Postsecondary Remediation Rates Decreasing; Enrollment Rates Steady, Data Show
As part of a series of data releases regarding student success, OSPI released rates of postsecondary enrollment and remediation today
OLYMPIA — August 10, 2017 — Postsecondary enrollment and college course remediation rates measure the extent to which the K-12 education system supports every Washington student in identifying, planning, and preparing for their life beyond high school.
Today, the Office of Superintendent of Public Instruction (OSPI) released data analytics on postsecondary enrollment and remediation rates for the Class of 2015.
Overall, the data show postsecondary remediation rates for math and English courses decreased almost six percentage points between 2011 and 2015, from 38.8 percent to 32.9 percent.
In the same time frame, postsecondary enrollment rates for all students attending two- and four-year public and private colleges both in- and out-of-state has remained steady between 59 and 61 percent, with the rate being 59.9 percent for the Class of 2015.
Of all high school graduates in 2015, the data broken down show:
- 20.5 percent went on to public four-year colleges in state,
- 25.7 percent went to public two-year colleges in state,
- 19.8 percent went to two-year academic transfer programs, and
- 4.4 percent went on to two-year workforce programs.
“We have been working on decreasing remediation rates and increasing postsecondary enrollment for many years,” said Superintendent of Public Instruction Chris Reykdal. “To see these efforts working means more students are getting what they need to be successful in postsecondary opportunities.”
The largest gains in enrollment rates and reductions in remediation rates were made by migrant students. Additionally, the data show remediation rates are decreasing for every race and ethnicity student group.
“It’s important that we measure postsecondary enrollment and remediation rates so we know where those gaps exist between student groups,” said Superintendent Reykdal. “Knowing where the gaps are mean we can target supports to close them.”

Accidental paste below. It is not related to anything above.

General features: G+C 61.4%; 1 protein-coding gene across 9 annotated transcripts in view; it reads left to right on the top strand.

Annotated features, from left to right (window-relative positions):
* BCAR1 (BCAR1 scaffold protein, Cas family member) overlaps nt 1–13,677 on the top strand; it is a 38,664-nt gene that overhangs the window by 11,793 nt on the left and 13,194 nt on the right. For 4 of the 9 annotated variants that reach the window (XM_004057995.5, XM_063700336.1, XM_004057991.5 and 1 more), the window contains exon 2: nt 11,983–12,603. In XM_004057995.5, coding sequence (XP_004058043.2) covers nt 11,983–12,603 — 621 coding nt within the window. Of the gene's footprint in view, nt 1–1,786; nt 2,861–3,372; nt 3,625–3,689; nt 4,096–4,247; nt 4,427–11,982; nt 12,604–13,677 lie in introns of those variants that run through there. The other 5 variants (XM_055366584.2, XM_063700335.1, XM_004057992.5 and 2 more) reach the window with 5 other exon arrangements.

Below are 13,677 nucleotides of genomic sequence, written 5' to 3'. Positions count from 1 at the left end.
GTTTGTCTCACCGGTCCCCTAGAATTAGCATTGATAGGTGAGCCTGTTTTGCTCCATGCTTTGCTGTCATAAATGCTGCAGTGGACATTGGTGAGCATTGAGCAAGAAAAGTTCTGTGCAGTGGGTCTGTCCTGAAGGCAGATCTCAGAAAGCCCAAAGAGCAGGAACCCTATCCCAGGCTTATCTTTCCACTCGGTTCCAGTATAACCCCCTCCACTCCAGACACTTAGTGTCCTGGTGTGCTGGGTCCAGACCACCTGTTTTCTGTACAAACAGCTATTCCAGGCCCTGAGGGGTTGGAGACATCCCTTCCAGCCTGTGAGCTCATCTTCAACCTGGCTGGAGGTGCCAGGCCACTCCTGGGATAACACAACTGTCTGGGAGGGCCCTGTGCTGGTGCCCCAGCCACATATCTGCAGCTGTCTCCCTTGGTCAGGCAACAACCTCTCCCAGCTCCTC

Starting in the 2017-18 school year, students will be required to create a High School and Beyond Plan (HSBP) beginning in the 7th or 8th grade, updating it annually through collaboration with school counselors, teachers, and their parent or guardian.
The purpose of the HSBP is to help students choose a pathway to high school graduation and beyond that meets their needs, interests, and goals.
In the coming years, OSPI plans to break enrollment and remediation rates out for apprenticeship programs, internships, and industry certificate programs, as well as include postsecondary completion rates.
OSPI staff are always available to help schools and districts break down their data to identify trends and gaps, and offer support in identifying potential solutions and sharing best practices being implemented by other districts.
Today’s release is part of OSPI’s “Performance Indicators – Data and Analytics” work designed to help the state and school districts make data-informed decisions. As new data analytics are released, they are posted on the OSPI Data and Analytics webpage.
For more information
The Office of Superintendent of Public Instruction (OSPI) is the primary agency charged with overseeing K–12 education in Washington state. Led by State School Superintendent Chris Reykdal, OSPI works with the state’s 295 school districts and nine educational service districts to administer basic education programs and improve student achievement on behalf of more than one million public school students.
OSPI provides equal access to all programs and services without discrimination based on sex, race, creed, religion, color, national origin, age, honorably discharged veteran or military status, sexual orientation, gender expression or identity, the presence of any sensory, mental, or physical disability, or the use of a trained dog guide or service animal by a person with a disability. Questions and complaints of alleged discrimination should be directed to the Equity and Civil Rights Director at (360) 725-6162 or P.O. Box 47200, Olympia, WA 98504-7200.
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